Light-Emitting diodes as supplemental lighting in viticulture field research

Cassandra M. Plank, Edward W. Hellman, Thayne Montague

Research output: Contribution to journalArticlepeer-review

2 Scopus citations


A light-emitting diode (LED) system was evaluated as a tool for field research to investigate light effects on grapevines. Preliminary laboratory trials were conducted to develop response curves for photosynthetically active radiation (PAR) and temperature as a function of distance from the LED light source. LED panels were subsequently deployed in a three-year field study of three light-exposure treatments on developing fruit clusters of Vitis vinifera cv. Cabernet Sauvignon: 1) clusters exposed to direct sunlight, 2) clusters shaded by the canopy, and 3) canopy-shaded clusters exposed to supplemental LED light. Laboratory trials and vineyard field studies demonstrated that LED panels could provide supplemental light to grapevines over a broad range of PAR, up to and exceeding the photosynthetic light saturation point for exterior leaves, by adjusting the distance of the LED panel to the target. Although bench trials indicated significant convective heat close to the LED panel, field studies detected few temperature differences among cluster treatments. Varying results were primarily attributed to temperature measurement locations related to experimental objectives; bench trials measured target surface temperature, but field studies monitored whole cluster temperature. LED panels were effectively deployed to provide supplemental light to shaded grape clusters without significantly altering cluster temperature.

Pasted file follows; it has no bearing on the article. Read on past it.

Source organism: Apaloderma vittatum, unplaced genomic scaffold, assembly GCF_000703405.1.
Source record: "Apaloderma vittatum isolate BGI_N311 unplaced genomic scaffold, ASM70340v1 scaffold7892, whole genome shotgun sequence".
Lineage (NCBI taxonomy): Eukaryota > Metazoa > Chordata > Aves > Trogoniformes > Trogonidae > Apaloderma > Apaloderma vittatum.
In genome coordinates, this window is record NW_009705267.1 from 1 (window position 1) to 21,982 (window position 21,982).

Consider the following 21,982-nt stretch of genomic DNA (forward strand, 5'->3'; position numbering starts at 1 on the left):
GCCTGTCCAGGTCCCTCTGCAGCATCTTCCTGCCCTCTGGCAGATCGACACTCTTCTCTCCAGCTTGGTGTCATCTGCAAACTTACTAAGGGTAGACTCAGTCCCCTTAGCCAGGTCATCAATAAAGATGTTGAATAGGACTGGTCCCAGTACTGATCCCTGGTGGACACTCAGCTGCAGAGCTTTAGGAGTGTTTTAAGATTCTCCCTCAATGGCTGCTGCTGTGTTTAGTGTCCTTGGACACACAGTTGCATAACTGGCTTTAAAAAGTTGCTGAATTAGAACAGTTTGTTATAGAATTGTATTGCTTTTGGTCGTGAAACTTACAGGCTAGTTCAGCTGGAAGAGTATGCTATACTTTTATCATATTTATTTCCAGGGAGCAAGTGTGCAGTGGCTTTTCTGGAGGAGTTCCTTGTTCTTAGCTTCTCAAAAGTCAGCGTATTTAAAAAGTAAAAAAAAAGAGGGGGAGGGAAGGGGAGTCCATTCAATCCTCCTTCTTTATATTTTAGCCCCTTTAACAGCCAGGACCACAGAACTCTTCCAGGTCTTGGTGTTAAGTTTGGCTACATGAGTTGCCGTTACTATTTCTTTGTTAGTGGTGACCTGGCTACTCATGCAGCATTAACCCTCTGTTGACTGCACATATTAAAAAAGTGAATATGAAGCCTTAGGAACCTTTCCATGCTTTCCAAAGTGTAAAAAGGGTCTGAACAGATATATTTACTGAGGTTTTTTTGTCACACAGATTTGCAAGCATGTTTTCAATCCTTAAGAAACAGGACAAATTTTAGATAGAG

Original languageEnglish
Pages (from-to)251-256
Number of pages6
JournalAmerican Journal of Enology and Viticulture
Issue number2
StatePublished - Apr 2016


  • Fruit temperature
  • LED
  • Light
  • Microclimate
  • Solar radiation


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